CruiseShoring

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CruiseShoring

An interesting article from Forbes.com details a new sort of offshoring:


Why send software work to India when you can have it done on a cruise ship 3.1 miles off California?


Two San Diego entrepreneurs have come up with a very literal twist on offshoring software development jobs. This pair wants to get their hands on a 600-cabin cruise ship and park it off the coast of El Segundo, Calif., just over the 3-mile border that marks international waters. They'll pack the boat with engineers who will write code day and night.

The two founders of SeaCode, David Cook and Roger Green, are confident their plan will float. All they need to do is classify their workers as "seamen," so that they're protected by international maritime laws that skirt the need for those pesky immigration visas. The workers will fly in and out of Los Angeles International and board the ship with a sailor's card from the Bahamas, where the ship likely will be registered. This lets the company avoid U.S. payroll taxes on the foreign coders. Cook, a former supertanker skipper, plans to dock in Long Beach once a month to resupply and dispose of waste.

Programmers--sorry, seamen--hired from places like India and Russia would have their own cabins, work eight- or ten-hour stretches on either a day or night shift and have the rest of the time to sleep, play shuffleboard or take a water taxi to shore. Cook imagines a four-months-on, two-months-off work cycle. Take-home pay will be about $1,800 a month, compared with $500 per month for an experienced engineer in India. "We're not a slave ship," says Cook. Adds Green, "It's like the International Space Station."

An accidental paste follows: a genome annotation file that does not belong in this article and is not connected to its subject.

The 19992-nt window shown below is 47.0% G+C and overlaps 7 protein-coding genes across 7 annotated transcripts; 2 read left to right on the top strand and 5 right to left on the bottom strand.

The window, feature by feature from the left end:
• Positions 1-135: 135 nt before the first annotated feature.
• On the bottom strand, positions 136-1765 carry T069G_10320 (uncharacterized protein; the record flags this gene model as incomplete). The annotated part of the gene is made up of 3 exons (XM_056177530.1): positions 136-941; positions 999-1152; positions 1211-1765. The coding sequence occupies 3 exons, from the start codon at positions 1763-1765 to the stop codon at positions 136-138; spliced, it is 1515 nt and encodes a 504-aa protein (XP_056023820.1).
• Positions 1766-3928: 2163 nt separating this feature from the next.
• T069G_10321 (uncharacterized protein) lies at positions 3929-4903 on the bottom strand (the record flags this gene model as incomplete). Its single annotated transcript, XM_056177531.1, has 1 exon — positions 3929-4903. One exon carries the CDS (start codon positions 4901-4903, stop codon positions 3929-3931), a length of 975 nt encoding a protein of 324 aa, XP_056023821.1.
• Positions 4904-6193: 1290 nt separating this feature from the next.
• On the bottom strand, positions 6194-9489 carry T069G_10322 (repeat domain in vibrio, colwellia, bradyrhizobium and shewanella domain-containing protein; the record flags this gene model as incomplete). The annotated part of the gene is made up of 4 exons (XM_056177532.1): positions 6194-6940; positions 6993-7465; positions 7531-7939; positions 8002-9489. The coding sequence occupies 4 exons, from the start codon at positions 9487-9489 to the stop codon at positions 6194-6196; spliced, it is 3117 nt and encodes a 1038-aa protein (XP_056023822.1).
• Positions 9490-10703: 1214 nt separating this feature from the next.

SeaCode's pitch is that it will still charge the same rates as developing-world firms (Green says Indian firms hide behind amazing markups) while offering clients freedom from killer flights to India, Israel and other faraway destinations to check in on projects. Work will also get done faster with two shifts. "Try to get American software engineers to work at night," says Cook.

Cook and Green, who used to be chief information officer at chip-equipment manufacturer Cymer, have already raised an undisclosed amount toward a $10 million ship. Their backer is Barry Shillito, a San Diego angel investor and former assistant secretary of defense. Right now the two are close to making an offer on a 34-year-old boat called the Carousel, currently steaming around the Canary Islands. Says Green: "We're looking for a couple of anchor clients."

As much as it sounds like a joke, the plan could work. "Nothing tells me that it's flatly prohibited," says San Francisco maritime lawyer James Walsh. That's because a "seaman" can be defined broadly as anyone who works on a vessel. But don't count on locals to be happy about a colony of programmers floating just over the horizon. "It's not my prerogative to tell them to take a hike. I'll leave that to the Coast Guard," says Kelly McDowell, mayor of El Segundo.



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